"AN EPIC CHAPTER IN THE HISTORY OF THE AMERICAN PEOPLE": FIRST EDITION OF THE NEGRO IN TENNESSEE, WITH THE OWNER STAMPS OF ROSCOE DUNJEE, THE EDITOR OF OKLAHOMA CITY'S ONLY BLACK NEWSPAPER
TAYLOR, Alrutheus Ambush. The Negro in Tennessee, 1865-1880. Washington: Associated Publishers, 1941. Octavo, original green cloth, original dust jacket. $650.
First edition of Dr. Taylor's Reconstruction history of Tennessee, where "hostility to the war amendments was possibly more bitter and determined than it was in the other Confederate states," the third and final work in his important series on the Reconstruction, countering "the negative stereotypes that dominated previous writing." The copy of Roscoe Dunjee, the editor of Oklahoma City's only Black newspaper, with his owner stamps.
"To describe the end of slavery in the South is to re-create a profound human drama… Never before had black people in the South found any reason to view the future with more hope… The struggles they would be forced to wage to shape their lives and destinies as free men and women remain to this day an epic chapter in the history of the American people" (Litvack, Been in the Storm). This is one of the first Reconstruction histories by an African American historian—Dr. A.A. Taylor, "a painstaking scholar and authority on Negro history" (Crisis). As noted by a contemporary, he records an especially dangerous time, when African Americans were trapped "between the devil and the deep blue sea… Hostility to the war amendments was possibly more bitter and determined than it was in any other Confederate states… the massacres at Memphis in 1866 and Trenton in 1874 are cited" (Journal of Negro History). Throughout this and his histories of South Carolina (1924) and Virginia (1926), "Taylor's purpose was forthright: he believed that the view of Reconstruction then prevailing in the United States was deeply flawed… he was able to counter the negative stereotypes that dominated previous writing and offer a more balanced account of the African American experience" (James Mohr). Owner stamps, including on title page, last page of index, and edges of text block of Roscoe Dunjee, editor of Oklahoma City's only Black newspaper, Black Dispatch (1915-1954). Dunjee was a major force in the Oklahoma and Oklahoma City civil rights struggle. Additionally, Dunjee was member of the NAACP's national board of directors and served for 16 years as president of the Oklahoma State Conference of Branches of the NAACP.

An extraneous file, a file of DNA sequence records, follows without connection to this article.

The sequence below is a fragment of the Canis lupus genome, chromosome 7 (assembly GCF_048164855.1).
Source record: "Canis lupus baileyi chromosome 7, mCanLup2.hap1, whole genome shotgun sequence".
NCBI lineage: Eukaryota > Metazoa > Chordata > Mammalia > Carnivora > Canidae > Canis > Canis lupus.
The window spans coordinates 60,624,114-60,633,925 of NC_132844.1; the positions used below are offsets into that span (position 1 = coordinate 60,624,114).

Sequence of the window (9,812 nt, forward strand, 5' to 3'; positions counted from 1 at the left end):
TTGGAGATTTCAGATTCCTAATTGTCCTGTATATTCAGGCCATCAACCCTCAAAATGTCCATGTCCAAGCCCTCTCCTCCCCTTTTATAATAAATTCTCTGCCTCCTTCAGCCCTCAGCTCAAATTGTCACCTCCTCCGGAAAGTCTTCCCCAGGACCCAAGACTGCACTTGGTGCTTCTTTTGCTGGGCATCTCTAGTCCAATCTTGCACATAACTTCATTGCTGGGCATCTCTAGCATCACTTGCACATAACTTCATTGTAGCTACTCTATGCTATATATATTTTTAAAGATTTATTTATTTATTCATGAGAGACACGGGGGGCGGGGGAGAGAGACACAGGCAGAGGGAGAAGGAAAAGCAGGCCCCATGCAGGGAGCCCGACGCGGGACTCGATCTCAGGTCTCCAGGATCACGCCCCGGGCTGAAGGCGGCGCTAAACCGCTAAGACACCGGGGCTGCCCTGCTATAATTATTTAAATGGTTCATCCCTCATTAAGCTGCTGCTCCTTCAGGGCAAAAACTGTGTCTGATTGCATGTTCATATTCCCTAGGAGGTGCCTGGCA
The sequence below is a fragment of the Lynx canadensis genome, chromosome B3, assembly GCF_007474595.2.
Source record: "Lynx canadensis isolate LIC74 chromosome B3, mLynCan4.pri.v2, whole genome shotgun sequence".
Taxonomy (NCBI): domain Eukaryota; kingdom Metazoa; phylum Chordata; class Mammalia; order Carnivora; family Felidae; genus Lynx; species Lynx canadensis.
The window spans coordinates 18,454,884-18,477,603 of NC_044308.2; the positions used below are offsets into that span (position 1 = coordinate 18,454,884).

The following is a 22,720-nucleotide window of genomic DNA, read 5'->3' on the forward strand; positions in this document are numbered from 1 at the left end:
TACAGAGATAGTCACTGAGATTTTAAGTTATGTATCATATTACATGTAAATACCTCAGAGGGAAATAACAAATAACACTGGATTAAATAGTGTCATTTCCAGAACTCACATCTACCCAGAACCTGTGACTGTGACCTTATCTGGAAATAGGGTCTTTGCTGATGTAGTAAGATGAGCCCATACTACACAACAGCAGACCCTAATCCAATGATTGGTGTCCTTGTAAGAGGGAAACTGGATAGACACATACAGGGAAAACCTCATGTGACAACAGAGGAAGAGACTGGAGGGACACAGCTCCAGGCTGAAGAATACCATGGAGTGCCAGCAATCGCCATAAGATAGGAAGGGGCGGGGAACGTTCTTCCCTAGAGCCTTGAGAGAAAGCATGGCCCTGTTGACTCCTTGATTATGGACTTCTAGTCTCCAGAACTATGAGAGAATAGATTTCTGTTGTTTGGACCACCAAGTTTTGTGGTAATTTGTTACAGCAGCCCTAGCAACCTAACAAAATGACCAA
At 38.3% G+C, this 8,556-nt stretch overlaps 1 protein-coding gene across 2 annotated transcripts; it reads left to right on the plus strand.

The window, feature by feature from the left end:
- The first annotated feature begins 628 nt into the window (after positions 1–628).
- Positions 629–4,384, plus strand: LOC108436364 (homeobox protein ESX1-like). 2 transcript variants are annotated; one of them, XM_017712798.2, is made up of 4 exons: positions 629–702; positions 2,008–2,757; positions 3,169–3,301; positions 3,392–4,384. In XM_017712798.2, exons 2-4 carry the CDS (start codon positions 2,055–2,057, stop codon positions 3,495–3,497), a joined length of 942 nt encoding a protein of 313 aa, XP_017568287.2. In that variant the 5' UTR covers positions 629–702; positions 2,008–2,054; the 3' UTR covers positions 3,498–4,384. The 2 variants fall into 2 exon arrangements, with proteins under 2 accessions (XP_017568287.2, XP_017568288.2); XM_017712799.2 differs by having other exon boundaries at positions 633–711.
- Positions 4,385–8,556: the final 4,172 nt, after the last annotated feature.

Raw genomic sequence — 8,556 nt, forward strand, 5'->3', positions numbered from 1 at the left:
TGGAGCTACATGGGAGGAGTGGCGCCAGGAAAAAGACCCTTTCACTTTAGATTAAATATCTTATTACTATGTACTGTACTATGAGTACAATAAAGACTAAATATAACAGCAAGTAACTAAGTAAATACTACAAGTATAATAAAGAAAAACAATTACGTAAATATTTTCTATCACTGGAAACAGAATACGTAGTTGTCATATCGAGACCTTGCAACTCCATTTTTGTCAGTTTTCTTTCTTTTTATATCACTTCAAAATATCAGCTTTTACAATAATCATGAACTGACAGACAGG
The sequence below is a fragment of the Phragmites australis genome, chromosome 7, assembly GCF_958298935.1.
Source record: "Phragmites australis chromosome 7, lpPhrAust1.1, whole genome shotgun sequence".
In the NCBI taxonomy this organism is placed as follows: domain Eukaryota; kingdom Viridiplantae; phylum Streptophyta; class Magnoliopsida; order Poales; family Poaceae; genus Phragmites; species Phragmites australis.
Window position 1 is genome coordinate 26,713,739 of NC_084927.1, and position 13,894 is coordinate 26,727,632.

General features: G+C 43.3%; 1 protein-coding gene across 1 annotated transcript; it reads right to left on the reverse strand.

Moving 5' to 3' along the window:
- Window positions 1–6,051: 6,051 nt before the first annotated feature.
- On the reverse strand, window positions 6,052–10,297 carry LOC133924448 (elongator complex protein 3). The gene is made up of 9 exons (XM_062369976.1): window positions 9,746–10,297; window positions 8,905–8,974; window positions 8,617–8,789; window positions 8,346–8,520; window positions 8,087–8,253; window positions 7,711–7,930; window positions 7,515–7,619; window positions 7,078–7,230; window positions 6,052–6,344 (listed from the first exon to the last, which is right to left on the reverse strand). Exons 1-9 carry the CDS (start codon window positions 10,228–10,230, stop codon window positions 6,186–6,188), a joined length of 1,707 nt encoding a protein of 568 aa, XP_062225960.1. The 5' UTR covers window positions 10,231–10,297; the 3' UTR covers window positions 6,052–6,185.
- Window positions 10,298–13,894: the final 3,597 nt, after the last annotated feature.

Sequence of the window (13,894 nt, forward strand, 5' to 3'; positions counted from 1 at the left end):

Book with minor discoloration to endpapers, slight soiling to edges of text block, and a bit of soiling to spine and rear board. Dust jacket with light chipping to edges, toning to spine, and shelf label affixed at bottom of spine. An extremely good copy with desirable provenance.